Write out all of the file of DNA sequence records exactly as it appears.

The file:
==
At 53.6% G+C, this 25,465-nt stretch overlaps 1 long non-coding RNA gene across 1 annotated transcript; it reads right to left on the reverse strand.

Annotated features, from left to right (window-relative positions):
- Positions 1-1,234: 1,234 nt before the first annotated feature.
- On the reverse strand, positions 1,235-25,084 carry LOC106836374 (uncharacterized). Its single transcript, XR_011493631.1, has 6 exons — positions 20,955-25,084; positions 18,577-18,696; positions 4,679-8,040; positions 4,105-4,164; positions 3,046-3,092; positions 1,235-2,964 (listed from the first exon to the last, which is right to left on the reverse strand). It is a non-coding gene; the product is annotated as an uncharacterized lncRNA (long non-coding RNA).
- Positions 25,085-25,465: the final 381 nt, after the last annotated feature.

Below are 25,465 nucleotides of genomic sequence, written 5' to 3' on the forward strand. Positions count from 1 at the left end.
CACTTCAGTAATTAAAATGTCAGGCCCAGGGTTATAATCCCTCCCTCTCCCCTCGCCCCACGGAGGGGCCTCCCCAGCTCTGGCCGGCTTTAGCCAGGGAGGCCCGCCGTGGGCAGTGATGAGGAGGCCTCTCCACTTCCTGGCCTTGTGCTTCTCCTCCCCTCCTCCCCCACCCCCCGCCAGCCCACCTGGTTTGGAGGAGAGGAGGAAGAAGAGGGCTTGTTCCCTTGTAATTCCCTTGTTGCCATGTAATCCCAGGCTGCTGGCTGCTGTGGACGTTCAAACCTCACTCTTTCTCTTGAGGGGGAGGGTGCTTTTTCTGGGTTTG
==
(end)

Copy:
At 53.6% G+C, this 25,465-nt stretch overlaps 1 long non-coding RNA gene across 1 annotated transcript; it reads right to left on the reverse strand.

Annotated features, from left to right (window-relative positions):
- Positions 1-1,234: 1,234 nt before the first annotated feature.
- On the reverse strand, positions 1,235-25,084 carry LOC106836374 (uncharacterized). Its single transcript, XR_011493631.1, has 6 exons — positions 20,955-25,084; positions 18,577-18,696; positions 4,679-8,040; positions 4,105-4,164; positions 3,046-3,092; positions 1,235-2,964 (listed from the first exon to the last, which is right to left on the reverse strand). It is a non-coding gene; the product is annotated as an uncharacterized lncRNA (long non-coding RNA).
- Positions 25,085-25,465: the final 381 nt, after the last annotated feature.

Below are 25,465 nucleotides of genomic sequence, written 5' to 3' on the forward strand. Positions count from 1 at the left end.
CACTTCAGTAATTAAAATGTCAGGCCCAGGGTTATAATCCCTCCCTCTCCCCTCGCCCCACGGAGGGGCCTCCCCAGCTCTGGCCGGCTTTAGCCAGGGAGGCCCGCCGTGGGCAGTGATGAGGAGGCCTCTCCACTTCCTGGCCTTGTGCTTCTCCTCCCCTCCTCCCCCACCCCCCGCCAGCCCACCTGGTTTGGAGGAGAGGAGGAAGAAGAGGGCTTGTTCCCTTGTAATTCCCTTGTTGCCATGTAATCCCAGGCTGCTGGCTGCTGTGGACGTTCAAACCTCACTCTTTCTCTTGAGGGGGAGGGTGCTTTTTCTGGGTTTG